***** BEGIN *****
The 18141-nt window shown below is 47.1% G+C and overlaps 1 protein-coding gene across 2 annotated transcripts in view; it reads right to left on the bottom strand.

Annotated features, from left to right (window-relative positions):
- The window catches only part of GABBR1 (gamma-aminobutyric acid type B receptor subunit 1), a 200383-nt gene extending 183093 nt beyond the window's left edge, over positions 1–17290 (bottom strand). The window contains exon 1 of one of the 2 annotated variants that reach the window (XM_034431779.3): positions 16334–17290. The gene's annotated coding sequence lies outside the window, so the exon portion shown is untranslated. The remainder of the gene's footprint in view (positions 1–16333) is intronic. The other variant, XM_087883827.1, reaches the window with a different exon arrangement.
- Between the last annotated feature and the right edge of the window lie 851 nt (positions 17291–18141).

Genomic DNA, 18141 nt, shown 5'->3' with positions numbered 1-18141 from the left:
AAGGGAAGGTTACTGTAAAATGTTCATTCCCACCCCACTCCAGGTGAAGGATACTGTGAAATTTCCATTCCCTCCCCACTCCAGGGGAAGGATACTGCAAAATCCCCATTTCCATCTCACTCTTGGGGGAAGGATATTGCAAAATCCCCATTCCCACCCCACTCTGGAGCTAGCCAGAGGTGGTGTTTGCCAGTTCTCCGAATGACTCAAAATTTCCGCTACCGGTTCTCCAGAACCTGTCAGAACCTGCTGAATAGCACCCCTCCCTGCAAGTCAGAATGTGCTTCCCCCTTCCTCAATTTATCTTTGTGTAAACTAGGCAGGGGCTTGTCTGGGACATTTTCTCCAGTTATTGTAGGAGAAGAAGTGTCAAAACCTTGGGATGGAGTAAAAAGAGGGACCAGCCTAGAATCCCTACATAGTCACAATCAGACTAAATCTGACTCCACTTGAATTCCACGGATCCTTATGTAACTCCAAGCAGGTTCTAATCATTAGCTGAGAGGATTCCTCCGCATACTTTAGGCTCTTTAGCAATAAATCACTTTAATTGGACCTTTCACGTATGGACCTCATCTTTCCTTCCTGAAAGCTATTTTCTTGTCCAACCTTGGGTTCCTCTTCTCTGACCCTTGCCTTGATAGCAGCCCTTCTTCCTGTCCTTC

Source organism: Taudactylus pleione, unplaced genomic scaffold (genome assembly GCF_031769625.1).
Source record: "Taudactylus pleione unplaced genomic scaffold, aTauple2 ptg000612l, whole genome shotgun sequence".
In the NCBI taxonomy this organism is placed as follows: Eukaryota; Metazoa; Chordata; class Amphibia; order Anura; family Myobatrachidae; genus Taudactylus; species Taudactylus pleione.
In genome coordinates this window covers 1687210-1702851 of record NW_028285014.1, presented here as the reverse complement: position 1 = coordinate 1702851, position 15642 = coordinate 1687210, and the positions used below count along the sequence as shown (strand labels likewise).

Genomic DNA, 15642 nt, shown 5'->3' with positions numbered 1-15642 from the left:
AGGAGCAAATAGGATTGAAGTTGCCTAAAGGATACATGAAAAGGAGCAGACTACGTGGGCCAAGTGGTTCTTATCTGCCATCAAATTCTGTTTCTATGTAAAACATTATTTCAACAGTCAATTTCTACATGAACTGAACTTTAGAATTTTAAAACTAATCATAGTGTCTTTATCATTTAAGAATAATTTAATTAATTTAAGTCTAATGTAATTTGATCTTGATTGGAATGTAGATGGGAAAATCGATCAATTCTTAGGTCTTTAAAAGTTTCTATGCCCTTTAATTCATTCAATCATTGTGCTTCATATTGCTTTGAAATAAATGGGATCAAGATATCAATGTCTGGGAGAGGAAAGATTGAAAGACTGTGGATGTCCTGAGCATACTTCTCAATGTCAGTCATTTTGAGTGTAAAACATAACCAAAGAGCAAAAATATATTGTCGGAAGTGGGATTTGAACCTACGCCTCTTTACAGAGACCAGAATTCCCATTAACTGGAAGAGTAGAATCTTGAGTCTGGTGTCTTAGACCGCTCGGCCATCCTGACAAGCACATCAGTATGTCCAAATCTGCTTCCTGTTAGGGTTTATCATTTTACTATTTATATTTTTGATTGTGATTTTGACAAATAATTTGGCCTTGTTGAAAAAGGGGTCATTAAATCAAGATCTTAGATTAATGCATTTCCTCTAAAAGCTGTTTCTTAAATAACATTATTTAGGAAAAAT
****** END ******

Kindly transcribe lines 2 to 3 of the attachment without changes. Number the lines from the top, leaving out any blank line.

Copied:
Annotated features, from left to right (window-relative positions):
- The window catches only part of GABBR1 (gamma-aminobutyric acid type B receptor subunit 1), a 200383-nt gene extending 183093 nt beyond the window's left edge, over positions 1–17290 (bottom strand). The window contains exon 1 of one of the 2 annotated variants that reach the window (XM_034431779.3): positions 16334–17290. The gene's annotated coding sequence lies outside the window, so the exon portion shown is untranslated. The remainder of the gene's footprint in view (positions 1–16333) is intronic. The other variant, XM_087883827.1, reaches the window with a different exon arrangement.